Impact of Foreign Exchange Rates
When a corporation decides to conduct business internationally, it will be exposed to two significant accounting risks associated with export sales and import purchases. These risks are related to fluctuations in foreign currency exchange rates. When speaking about export sales and import purchases that are paid for immediately, there are no evident accounting issues or financial risks. The company only needs to translate the functional currency to the presentation currency at the current exchange rate and show the information with one journal entry (Hoyle et al., 2016). However, complications will occur if a company allows delayed payment for the products or services.
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To understand the nature of such risks, it is beneficial to discuss the matter using an example. For instance, Company U operating in the US sells products to Company E operating in Europe for €100,000. On the date of sale, the exchange rate was $1.2 for €1. Company U allowed its customer to pay within 30 days after the transaction, and the exchange rate on the day of the transaction was $1.1 for €1. Therefore, instead of receiving $120,000, the company received only $110,000 in cash, which resulted in a $10,000 loss in expected revenue. This situation describes the most common risk of losing money associated with international trade. The level of risk associated with uncertainty around foreign exchange rates can be exceptionally high when dealing with unstable financial markets of developing countries, such as members of BRICS (Prasad & Suprabha, 2017). However, apart from financial risks, accounting complications may occur, as it is unclear how Company U should account for the loss of $10,000.
FASB ASC 830-20 Foreign Currency Matters–Foreign Currency Transactions require companies to utilize a two-transaction approach (Hoyle et al., 2016). This implies that Company U should make two entries into the book that accounts for the decision and for the transaction. The example is demonstrated in Table 1. The approach requires treating the difference in exchange rates as foreign exchange rate gain or loss. However, this approach is associated with considerable difficulties, especially if the payment is collected after the date of reporting and/or borrowings in foreign currencies are needed (Hoyle et al., 2016). Therefore, when a company decides to enter into international trade, it should consider such risks and hire a highly-qualified professional.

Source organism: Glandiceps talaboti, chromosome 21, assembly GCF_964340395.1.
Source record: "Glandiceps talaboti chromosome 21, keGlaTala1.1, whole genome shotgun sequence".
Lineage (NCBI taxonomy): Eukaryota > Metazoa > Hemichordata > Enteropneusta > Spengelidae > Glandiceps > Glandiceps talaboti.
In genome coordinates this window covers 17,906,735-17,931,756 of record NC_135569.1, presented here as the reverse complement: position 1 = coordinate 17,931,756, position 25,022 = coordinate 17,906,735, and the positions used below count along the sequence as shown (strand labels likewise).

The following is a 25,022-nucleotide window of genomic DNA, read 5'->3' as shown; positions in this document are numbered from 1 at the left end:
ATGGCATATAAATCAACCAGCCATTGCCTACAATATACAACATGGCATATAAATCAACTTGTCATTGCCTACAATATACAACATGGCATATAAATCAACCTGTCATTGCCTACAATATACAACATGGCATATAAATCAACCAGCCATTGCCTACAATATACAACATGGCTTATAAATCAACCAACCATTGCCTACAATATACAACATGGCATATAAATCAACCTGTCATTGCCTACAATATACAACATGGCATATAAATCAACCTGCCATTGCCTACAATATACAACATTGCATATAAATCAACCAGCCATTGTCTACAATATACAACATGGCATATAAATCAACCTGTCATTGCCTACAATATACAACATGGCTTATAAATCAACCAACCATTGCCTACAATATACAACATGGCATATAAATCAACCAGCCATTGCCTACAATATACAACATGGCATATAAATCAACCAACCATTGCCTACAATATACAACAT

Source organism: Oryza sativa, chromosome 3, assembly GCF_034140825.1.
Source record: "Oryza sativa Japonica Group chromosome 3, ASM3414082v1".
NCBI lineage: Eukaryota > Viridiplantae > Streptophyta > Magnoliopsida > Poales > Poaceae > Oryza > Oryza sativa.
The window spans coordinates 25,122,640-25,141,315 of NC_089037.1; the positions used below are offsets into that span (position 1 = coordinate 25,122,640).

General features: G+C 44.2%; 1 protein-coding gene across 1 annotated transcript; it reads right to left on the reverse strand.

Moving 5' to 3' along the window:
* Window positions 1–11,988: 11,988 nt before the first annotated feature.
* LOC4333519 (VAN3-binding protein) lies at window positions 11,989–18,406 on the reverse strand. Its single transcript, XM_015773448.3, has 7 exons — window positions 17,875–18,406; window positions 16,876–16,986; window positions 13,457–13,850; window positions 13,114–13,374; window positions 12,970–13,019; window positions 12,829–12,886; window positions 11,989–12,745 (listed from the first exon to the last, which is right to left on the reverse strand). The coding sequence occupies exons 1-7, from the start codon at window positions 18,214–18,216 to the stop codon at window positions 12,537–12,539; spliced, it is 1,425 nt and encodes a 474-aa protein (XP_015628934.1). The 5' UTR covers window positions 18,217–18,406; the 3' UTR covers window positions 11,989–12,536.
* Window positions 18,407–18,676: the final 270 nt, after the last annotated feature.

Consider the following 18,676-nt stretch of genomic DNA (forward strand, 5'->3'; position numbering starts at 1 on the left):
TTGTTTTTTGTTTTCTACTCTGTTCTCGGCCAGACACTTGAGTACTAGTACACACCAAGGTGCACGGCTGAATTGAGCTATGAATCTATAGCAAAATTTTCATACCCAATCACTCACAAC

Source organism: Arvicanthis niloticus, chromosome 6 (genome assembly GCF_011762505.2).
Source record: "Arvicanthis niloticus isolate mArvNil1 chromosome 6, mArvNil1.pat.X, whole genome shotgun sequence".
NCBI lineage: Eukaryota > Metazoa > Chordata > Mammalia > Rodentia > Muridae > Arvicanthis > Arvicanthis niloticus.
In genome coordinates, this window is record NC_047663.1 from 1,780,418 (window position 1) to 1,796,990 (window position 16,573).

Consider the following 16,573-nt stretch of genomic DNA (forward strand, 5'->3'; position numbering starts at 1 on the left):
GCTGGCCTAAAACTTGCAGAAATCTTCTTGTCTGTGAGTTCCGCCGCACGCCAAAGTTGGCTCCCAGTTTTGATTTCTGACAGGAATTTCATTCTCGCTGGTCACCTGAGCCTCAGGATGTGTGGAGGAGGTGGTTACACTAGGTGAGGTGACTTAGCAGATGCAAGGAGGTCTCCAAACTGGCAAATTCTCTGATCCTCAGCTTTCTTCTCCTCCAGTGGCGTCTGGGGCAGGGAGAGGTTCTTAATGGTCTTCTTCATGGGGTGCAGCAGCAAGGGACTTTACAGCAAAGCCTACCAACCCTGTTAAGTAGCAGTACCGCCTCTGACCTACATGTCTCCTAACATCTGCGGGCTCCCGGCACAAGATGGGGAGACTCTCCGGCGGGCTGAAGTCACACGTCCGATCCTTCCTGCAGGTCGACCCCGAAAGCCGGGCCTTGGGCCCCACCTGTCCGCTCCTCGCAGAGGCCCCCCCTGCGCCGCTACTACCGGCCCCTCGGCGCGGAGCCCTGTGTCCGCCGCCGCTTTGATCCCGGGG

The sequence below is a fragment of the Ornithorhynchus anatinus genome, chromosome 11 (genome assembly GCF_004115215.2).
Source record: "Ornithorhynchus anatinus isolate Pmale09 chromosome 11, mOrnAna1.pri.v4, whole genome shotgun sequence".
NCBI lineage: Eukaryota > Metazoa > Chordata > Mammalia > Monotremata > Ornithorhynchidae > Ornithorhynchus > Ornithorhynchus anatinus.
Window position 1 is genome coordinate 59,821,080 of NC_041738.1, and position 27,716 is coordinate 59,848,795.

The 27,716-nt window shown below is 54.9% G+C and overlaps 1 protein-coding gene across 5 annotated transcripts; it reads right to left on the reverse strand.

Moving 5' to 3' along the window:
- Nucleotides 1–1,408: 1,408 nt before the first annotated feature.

There are two ways of addressing the risks associated with international trading, which are forward contracts and options (Hoyle et al., 2016). Currently, forward contracts are the most preferred method of hedging, as it ensures that a certain amount of foreign currency will be purchased at a set date with the most favorable price (Prasad & Suprabha, 2017). Both of these methods allow predictable future purchases of foreign currency and have their benefits and flaws and should be used under the guidance of a qualified accountant.
Translating Financial Statements
There are two methods of translating financial statements, which are temporal (historical) and current rate methods. The current rate method of converting foreign currency is an approach that translates most of the items of financial statements at the current exchange rate (Hayes, 2020). On the balance sheet, only stockholders’ equity is reported using historical or composite exchange rates (Hoyle et al., 2016). In the income statement, the method uses a weighted average exchange rate (Hoyle et al., 2016). This method is used when the subsidiary country is not well integrated with the parent country, and the local currency is the functional currency of the subsidiary (Hayes, 2020). If a company has a sizeable entity in which all operations occur in a different currency, the whole operation is exposed to currency risk. Therefore, an accountant would want to translate all the numbers at the current rate to determine what can happen if that business was to go down.
The temporal method is used when the functional currency of the subsidiary is the same as the parent company. In other words, if the subsidiary is well-integrated with the parent company, the temporal method is preferred (Kenton, 2020). If a subsidiary company is only a temporary extension, the management may not be concerned with all the asset exposure. Therefore, the current foreign exchange rates are used only for monetary matters (Kenton, 2020). These items include cash and receivables, marketable securities, inventory, current liabilities, and long-term debt (Hoyle et al., 2016). In the income statement, only revenues and expenses use a weighted average of the current exchange rates (Hoyle et al., 2016). In summary, when a corporation decides to create a subsidiary in a foreign country, the choice of method of translating financial statements should be based on the level of integration with a parent company and the functional currency of the subsidiary.
Hayes, A. (2020). Current rate method. Investopedia.
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Hoyle, J.B., Shaefer, T.F., & Doupnik, T.S. (2016). Advanced accounting (13th ed.). McGraw-Hill Education.
Kenton, W. (2020). Temporal method. Investopedia.
Prasad, K., & Suprabha, K. (2017). Exchange rate exposure and usage of foreign currency derivatives by Indian nonfinancial firms. The Impact of Globalization on International Finance and Accounting, 71-80.